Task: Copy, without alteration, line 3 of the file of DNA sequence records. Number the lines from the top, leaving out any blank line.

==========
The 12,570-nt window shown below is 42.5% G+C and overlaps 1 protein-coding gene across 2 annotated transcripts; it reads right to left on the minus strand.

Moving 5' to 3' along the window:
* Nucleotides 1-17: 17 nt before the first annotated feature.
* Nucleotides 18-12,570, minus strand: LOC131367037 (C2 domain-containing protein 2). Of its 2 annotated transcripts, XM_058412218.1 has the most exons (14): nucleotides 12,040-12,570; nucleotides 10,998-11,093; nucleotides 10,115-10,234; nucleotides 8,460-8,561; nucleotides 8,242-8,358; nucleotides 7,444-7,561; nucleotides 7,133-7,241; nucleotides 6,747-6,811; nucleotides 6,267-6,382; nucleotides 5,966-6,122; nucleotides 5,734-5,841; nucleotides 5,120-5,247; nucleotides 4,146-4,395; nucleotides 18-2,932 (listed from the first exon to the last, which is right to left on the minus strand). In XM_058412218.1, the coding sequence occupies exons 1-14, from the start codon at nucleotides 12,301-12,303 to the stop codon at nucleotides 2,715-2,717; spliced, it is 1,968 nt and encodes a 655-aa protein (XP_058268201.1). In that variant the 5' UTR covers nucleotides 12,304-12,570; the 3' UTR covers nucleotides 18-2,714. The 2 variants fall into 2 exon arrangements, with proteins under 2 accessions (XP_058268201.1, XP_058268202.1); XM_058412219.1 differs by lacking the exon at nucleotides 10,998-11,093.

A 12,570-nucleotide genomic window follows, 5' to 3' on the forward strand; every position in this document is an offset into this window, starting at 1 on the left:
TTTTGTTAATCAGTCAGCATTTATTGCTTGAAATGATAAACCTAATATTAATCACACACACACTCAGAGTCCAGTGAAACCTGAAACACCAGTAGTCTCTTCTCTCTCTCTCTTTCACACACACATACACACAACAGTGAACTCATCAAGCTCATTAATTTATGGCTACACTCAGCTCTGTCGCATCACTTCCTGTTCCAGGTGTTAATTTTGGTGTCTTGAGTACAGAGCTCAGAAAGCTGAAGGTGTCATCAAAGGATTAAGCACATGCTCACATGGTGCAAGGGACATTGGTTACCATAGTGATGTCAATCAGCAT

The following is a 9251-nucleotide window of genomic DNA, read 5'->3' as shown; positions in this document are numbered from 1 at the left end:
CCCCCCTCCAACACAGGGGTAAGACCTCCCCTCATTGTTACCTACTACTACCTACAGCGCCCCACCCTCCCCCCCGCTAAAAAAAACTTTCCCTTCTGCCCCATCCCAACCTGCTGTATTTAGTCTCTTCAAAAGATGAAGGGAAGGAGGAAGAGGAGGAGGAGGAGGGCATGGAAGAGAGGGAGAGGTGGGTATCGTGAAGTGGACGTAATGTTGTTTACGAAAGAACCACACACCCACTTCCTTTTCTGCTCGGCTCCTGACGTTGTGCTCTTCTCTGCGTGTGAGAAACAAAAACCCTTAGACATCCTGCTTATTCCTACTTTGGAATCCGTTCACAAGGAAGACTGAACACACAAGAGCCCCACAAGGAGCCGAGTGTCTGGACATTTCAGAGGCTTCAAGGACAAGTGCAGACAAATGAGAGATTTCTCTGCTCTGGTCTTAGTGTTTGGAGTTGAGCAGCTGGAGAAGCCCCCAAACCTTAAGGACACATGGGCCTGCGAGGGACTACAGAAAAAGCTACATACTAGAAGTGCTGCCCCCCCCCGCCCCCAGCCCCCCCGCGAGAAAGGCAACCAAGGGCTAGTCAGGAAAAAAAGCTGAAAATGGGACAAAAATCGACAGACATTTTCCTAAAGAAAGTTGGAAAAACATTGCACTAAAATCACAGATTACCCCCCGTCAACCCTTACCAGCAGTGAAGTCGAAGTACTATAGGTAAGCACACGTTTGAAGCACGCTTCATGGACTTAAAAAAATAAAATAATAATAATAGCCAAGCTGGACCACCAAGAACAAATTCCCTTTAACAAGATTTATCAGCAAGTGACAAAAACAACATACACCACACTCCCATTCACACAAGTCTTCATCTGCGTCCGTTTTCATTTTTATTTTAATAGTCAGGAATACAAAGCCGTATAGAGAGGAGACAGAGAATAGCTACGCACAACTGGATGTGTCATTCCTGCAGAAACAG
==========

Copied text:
* Nucleotides 1-17: 17 nt before the first annotated feature.